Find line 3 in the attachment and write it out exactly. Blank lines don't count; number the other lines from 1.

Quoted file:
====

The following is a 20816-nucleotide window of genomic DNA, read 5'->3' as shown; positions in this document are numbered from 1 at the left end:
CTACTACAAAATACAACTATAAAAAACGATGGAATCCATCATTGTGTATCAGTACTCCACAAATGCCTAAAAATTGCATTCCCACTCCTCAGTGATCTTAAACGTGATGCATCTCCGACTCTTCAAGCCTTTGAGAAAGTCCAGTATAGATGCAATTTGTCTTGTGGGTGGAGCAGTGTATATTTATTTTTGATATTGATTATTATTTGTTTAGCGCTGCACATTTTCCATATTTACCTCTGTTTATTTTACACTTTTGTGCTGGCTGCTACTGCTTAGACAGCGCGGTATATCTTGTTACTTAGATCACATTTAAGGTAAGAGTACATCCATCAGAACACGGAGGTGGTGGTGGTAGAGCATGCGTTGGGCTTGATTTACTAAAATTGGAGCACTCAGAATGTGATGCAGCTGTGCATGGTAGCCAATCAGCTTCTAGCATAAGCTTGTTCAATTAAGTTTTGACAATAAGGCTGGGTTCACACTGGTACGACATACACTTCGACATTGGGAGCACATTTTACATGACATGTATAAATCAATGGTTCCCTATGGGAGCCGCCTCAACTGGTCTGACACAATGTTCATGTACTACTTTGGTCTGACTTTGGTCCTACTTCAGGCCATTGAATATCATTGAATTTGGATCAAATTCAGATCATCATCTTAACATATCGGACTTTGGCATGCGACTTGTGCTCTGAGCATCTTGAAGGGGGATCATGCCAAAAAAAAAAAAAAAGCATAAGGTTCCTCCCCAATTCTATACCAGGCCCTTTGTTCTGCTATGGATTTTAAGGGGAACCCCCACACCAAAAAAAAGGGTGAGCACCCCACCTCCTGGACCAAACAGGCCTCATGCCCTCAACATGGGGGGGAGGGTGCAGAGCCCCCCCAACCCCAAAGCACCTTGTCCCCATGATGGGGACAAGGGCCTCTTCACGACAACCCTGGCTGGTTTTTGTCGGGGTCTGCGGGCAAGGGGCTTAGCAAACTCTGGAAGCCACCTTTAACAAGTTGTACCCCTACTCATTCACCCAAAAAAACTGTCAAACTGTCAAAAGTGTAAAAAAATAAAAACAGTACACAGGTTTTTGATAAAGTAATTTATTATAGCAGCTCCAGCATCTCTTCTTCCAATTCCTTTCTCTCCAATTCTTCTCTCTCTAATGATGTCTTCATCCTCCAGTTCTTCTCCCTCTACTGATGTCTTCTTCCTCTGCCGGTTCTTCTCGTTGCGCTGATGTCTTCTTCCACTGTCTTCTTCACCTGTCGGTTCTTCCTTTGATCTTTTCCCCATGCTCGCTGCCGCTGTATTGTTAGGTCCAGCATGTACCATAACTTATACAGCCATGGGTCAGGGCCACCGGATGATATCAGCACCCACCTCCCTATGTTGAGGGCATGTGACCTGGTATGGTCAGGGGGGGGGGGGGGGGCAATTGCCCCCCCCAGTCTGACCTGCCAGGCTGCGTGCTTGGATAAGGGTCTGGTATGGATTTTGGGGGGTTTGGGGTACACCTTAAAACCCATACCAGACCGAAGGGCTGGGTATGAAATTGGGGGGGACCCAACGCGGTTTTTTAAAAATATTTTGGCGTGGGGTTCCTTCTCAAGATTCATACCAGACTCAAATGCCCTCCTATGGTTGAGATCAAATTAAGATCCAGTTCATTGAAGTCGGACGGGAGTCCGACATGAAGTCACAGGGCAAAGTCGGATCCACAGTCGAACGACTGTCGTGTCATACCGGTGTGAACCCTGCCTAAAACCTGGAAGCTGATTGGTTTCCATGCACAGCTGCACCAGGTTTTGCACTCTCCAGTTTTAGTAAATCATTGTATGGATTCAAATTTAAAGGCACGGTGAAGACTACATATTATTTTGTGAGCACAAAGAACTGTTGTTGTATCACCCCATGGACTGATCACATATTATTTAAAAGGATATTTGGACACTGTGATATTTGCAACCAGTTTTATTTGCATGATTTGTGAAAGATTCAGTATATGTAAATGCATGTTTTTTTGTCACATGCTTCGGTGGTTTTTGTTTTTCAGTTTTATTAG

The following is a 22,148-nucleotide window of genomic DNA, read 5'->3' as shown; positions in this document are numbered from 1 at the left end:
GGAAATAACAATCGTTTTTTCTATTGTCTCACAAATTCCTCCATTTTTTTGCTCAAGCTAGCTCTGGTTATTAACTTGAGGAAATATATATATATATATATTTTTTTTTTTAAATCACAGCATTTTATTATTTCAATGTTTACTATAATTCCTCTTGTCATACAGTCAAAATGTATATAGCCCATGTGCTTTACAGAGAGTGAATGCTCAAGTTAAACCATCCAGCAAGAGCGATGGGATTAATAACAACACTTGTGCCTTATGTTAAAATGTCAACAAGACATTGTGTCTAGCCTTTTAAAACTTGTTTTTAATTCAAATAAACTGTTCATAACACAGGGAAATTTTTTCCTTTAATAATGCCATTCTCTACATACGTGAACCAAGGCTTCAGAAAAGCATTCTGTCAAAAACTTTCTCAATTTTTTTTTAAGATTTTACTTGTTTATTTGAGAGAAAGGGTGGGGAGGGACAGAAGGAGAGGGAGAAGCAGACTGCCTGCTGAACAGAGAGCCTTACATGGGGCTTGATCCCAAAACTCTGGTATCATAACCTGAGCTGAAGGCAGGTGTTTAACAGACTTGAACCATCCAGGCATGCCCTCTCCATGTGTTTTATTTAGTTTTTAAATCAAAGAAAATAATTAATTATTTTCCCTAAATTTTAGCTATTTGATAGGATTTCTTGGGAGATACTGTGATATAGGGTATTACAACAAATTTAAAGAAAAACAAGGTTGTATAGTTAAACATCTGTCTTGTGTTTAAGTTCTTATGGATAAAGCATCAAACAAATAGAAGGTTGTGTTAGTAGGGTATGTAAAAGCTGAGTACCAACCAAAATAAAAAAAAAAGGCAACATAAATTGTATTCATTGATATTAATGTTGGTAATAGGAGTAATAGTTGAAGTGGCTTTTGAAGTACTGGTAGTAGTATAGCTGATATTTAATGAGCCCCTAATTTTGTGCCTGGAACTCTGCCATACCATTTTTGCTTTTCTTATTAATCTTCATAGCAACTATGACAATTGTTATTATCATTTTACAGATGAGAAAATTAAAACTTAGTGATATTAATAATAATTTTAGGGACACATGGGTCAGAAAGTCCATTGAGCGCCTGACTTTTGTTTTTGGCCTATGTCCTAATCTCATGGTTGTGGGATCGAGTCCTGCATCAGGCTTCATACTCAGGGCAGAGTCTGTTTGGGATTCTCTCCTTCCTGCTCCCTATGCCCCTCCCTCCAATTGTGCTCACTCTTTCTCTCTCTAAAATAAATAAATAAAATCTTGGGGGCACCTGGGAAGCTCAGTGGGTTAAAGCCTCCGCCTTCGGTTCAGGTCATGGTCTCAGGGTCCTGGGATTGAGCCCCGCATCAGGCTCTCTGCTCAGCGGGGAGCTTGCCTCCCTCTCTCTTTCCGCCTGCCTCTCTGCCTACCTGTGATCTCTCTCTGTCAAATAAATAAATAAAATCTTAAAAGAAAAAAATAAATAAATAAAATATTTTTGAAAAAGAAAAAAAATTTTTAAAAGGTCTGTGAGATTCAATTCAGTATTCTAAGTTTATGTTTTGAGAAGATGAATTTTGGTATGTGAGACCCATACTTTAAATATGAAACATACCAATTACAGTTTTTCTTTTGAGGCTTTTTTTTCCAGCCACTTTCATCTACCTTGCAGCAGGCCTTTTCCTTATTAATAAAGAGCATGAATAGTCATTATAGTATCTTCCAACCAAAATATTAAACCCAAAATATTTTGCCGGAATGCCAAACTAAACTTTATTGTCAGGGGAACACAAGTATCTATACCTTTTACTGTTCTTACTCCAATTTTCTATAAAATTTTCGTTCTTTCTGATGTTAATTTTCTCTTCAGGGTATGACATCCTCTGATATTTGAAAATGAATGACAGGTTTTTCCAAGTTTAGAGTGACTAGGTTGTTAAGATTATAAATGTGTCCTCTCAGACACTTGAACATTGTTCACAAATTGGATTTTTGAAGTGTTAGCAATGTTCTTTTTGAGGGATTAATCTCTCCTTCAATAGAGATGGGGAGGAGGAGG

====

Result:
The following is a 22,148-nucleotide window of genomic DNA, read 5'->3' as shown; positions in this document are numbered from 1 at the left end: